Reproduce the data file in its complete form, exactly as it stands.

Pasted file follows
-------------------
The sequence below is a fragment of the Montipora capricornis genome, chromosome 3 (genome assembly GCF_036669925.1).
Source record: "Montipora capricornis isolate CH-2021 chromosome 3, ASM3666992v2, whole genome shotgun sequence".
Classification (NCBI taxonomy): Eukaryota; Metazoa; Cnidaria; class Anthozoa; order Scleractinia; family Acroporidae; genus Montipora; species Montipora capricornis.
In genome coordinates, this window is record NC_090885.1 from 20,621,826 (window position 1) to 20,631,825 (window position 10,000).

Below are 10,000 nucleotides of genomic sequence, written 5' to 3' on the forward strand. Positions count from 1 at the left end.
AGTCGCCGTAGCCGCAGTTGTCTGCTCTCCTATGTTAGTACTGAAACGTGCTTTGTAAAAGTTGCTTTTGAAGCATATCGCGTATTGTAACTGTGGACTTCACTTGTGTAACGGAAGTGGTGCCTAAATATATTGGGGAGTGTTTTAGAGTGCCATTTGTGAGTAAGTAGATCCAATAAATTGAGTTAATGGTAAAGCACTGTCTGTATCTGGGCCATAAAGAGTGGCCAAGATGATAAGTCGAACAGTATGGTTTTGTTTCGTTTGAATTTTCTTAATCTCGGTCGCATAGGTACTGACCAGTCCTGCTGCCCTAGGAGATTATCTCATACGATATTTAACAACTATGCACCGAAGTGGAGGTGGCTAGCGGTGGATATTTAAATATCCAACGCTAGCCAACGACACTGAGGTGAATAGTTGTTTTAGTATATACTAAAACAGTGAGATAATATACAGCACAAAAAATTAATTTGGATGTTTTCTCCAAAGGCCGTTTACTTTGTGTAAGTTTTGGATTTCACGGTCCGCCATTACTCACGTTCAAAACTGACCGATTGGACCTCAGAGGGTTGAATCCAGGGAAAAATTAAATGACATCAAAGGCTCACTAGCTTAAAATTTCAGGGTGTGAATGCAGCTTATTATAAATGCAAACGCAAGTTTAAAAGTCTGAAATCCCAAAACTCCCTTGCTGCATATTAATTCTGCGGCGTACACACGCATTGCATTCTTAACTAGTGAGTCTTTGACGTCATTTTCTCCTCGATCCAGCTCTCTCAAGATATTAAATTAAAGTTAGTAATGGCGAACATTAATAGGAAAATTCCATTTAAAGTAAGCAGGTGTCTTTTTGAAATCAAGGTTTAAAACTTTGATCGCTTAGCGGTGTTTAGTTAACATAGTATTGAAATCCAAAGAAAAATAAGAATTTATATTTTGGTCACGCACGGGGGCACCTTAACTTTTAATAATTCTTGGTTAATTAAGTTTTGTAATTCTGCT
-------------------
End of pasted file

The sequence below is a fragment of the Montipora capricornis genome, chromosome 3 (genome assembly GCF_036669925.1).
Source record: "Montipora capricornis isolate CH-2021 chromosome 3, ASM3666992v2, whole genome shotgun sequence".
Classification (NCBI taxonomy): Eukaryota; Metazoa; Cnidaria; class Anthozoa; order Scleractinia; family Acroporidae; genus Montipora; species Montipora capricornis.
In genome coordinates, this window is record NC_090885.1 from 20,621,826 (window position 1) to 20,631,825 (window position 10,000).

Below are 10,000 nucleotides of genomic sequence, written 5' to 3' on the forward strand. Positions count from 1 at the left end.
AGTCGCCGTAGCCGCAGTTGTCTGCTCTCCTATGTTAGTACTGAAACGTGCTTTGTAAAAGTTGCTTTTGAAGCATATCGCGTATTGTAACTGTGGACTTCACTTGTGTAACGGAAGTGGTGCCTAAATATATTGGGGAGTGTTTTAGAGTGCCATTTGTGAGTAAGTAGATCCAATAAATTGAGTTAATGGTAAAGCACTGTCTGTATCTGGGCCATAAAGAGTGGCCAAGATGATAAGTCGAACAGTATGGTTTTGTTTCGTTTGAATTTTCTTAATCTCGGTCGCATAGGTACTGACCAGTCCTGCTGCCCTAGGAGATTATCTCATACGATATTTAACAACTATGCACCGAAGTGGAGGTGGCTAGCGGTGGATATTTAAATATCCAACGCTAGCCAACGACACTGAGGTGAATAGTTGTTTTAGTATATACTAAAACAGTGAGATAATATACAGCACAAAAAATTAATTTGGATGTTTTCTCCAAAGGCCGTTTACTTTGTGTAAGTTTTGGATTTCACGGTCCGCCATTACTCACGTTCAAAACTGACCGATTGGACCTCAGAGGGTTGAATCCAGGGAAAAATTAAATGACATCAAAGGCTCACTAGCTTAAAATTTCAGGGTGTGAATGCAGCTTATTATAAATGCAAACGCAAGTTTAAAAGTCTGAAATCCCAAAACTCCCTTGCTGCATATTAATTCTGCGGCGTACACACGCATTGCATTCTTAACTAGTGAGTCTTTGACGTCATTTTCTCCTCGATCCAGCTCTCTCAAGATATTAAATTAAAGTTAGTAATGGCGAACATTAATAGGAAAATTCCATTTAAAGTAAGCAGGTGTCTTTTTGAAATCAAGGTTTAAAACTTTGATCGCTTAGCGGTGTTTAGTTAACATAGTATTGAAATCCAAAGAAAAATAAGAATTTATATTTTGGTCACGCACGGGGGCACCTTAACTTTTAATAATTCTTGGTTAATTAAGTTTTGTAATTCTGCT